Expository Essay Topics

 

At the college level, you might be surprised at the number of essays that you will be writing. From persuasive essays, responses, and reflections to expository essays and term papers, the list of required essays students need to write continues to grow. Professors are seeing the benefits of students thinking on paper in an essay as a more valuable learning opportunity than those presented in test taking. When professors want to see that you understand a particular topic, they will often assign different expository essay topics.

Differences Between Expository and Persuasive

An expository essay is an entirely different genre of writing when compared to narrative and persuasive essays. The purpose of the expository writing is rather easy to remember. Expository writing is writing to explain and the “ex” prefixes in expository and explain create a mnemonic device. The expository essay involves researching an idea, explaining the evidence and arguing the value of the idea. Many expository essays come in the form of compare and contrast essays, definition papers, as well as cause and effect essays. Professors love when students can look deeply into an idea and make a discovery through all of the thinking that goes into explaining a topic.

Topics for Expository Work

 

Expository essays can be enjoyable to write, especially if you are an expert on a subject or if you are interested in learning more about a given subject. These are a few expository essay topics:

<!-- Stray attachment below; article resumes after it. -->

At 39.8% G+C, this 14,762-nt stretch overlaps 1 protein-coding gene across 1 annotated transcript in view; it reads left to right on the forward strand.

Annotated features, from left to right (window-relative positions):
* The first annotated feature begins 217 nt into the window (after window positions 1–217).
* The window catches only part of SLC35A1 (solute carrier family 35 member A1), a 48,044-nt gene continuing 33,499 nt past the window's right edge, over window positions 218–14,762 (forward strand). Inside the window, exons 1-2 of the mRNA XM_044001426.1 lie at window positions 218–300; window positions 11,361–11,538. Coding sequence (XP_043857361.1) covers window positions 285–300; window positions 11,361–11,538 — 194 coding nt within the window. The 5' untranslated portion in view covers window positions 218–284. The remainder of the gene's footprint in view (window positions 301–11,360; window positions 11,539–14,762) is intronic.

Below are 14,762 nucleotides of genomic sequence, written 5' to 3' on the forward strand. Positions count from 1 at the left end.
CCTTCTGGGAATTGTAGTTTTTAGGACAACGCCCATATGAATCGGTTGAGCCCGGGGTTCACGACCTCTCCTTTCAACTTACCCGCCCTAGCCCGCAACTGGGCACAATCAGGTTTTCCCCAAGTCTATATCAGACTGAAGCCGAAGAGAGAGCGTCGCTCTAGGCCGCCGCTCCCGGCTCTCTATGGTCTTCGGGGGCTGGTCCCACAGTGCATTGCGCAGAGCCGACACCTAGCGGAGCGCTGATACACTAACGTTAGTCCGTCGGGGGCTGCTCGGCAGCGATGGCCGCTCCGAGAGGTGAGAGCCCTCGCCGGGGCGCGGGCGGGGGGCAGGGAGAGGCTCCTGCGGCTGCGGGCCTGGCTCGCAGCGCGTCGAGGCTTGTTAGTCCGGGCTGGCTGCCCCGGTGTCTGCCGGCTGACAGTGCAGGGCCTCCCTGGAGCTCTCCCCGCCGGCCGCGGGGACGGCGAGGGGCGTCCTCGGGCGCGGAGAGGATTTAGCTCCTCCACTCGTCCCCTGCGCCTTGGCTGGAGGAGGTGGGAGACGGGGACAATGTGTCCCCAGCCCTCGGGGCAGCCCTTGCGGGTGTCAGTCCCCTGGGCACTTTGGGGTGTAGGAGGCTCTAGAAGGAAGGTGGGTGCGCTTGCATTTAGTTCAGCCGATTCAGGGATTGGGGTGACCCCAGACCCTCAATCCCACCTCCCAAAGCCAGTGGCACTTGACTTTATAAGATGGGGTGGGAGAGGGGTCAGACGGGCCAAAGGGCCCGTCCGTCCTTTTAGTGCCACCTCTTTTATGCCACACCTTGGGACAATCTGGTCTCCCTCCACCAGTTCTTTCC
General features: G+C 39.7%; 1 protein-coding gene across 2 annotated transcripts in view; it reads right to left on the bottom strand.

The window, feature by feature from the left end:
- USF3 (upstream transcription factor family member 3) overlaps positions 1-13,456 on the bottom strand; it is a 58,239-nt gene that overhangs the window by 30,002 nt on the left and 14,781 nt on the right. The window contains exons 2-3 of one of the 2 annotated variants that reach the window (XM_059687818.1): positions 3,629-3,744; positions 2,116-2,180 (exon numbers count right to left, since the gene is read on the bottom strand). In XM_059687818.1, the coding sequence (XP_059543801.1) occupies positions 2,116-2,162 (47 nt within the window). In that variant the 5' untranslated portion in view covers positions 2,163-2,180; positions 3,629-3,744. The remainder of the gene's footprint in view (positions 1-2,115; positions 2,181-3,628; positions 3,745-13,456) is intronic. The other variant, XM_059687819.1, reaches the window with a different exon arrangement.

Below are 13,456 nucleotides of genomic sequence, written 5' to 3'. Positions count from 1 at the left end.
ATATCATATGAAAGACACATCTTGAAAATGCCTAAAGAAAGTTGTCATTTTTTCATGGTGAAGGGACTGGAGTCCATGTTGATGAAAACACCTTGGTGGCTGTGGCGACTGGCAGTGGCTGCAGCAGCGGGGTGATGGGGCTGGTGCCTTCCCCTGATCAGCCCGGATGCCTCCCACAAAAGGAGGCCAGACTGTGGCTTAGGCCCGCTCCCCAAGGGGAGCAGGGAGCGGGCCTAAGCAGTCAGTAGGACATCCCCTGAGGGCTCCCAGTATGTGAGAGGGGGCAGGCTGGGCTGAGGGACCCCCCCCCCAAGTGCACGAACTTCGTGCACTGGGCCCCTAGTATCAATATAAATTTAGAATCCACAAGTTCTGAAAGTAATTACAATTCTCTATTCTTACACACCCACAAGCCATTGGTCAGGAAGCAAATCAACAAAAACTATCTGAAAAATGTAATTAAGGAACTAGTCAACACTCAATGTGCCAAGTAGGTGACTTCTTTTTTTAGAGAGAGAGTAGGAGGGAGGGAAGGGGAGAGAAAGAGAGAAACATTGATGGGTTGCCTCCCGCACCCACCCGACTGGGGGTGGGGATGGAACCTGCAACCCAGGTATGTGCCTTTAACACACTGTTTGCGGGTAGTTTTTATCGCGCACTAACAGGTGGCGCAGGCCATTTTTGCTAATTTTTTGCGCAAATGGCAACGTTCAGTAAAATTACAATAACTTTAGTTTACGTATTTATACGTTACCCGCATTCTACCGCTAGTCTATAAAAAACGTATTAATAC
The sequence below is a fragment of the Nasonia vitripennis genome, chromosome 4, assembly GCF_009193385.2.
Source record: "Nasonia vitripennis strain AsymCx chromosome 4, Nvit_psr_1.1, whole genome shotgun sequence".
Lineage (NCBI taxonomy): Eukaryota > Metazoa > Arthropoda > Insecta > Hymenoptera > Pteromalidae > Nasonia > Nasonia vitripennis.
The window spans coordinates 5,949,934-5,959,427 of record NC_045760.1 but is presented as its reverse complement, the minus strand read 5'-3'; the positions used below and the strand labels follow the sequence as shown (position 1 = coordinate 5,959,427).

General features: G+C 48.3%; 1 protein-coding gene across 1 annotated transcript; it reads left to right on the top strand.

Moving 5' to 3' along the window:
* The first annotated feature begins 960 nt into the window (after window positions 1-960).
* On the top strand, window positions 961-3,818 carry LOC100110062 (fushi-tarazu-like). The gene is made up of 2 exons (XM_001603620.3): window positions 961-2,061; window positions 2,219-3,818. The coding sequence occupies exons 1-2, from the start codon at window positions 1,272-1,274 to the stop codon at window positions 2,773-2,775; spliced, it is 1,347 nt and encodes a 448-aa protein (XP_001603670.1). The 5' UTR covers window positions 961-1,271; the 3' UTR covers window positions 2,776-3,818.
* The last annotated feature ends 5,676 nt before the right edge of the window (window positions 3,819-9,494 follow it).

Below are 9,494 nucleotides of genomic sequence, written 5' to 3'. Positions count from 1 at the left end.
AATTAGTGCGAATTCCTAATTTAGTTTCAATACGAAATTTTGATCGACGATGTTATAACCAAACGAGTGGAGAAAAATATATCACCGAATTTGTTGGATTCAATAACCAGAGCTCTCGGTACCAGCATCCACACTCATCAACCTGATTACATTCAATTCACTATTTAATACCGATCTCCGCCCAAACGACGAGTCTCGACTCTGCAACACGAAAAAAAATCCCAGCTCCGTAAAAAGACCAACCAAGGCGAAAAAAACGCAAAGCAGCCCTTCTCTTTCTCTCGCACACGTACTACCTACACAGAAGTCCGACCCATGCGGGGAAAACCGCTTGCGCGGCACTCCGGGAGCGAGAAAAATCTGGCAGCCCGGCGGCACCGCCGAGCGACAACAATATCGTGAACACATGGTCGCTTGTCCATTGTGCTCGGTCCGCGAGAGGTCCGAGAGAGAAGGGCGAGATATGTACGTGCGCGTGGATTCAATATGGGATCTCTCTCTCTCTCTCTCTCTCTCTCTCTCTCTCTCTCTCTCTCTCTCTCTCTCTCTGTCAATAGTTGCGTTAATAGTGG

• Write about an elite athlete. Explain what makes you regard this athlete as “elite.”
  • Explain why students should continue to take math classes.
  • Explain why it is important for people to read novels.
  • Pick an adjective to describe your favorite historical figure. Explain why that adjective fits the figure.
  • Explain how body image awareness campaigns are affecting mental health.
  • Explain how women can successfully shop for bathing suits.
  • Describe a custom from a foreign country that you find particularly interesting.

How to Develop a Claim

 

Once you have topics to choose from, it is important that you choose one that you can write about comfortably. The expository style does require the use of a thesis or claim statement that shows the reader immediately what you are going to explain and what the reader can expect to realize, too. An expository essay and a persuasive essay both require the use of claims, but the persuasive essay will be written to support a side of an argument. The thesis will show the reader exactly where you stand. The expository claim needs to be argumentative, but not for a yes-or-no question. For example, if you are writing about the topic about elite athletes, you could argue that Michael Jordan is an elite athlete because of the skills that he has. Your claim will include his name as well as the major reason that you consider him to be elite. The rest of the paper will support your claim. When you need to know how to start an essay, you should always begin with an interesting hook that fits the topic of your paper.

Support the Claim with Examples and Details

The body of the essay will need to support the ideas presented in the claim. If you claim that elite athletes need to have skills that the common man could not master, then one paragraphs will be dedicated to that argument. You might also argue that elite athletes set the bar high for other athletes, which would then require a paragraph to discuss what this means and how the athlete does it. You continue with this pattern until you have exhausted the ideas in your claim. The body paragraphs need topic sentences that relate back to the claim as well as transitions to create a smooth flow between paragraphs and sentences.

 
 

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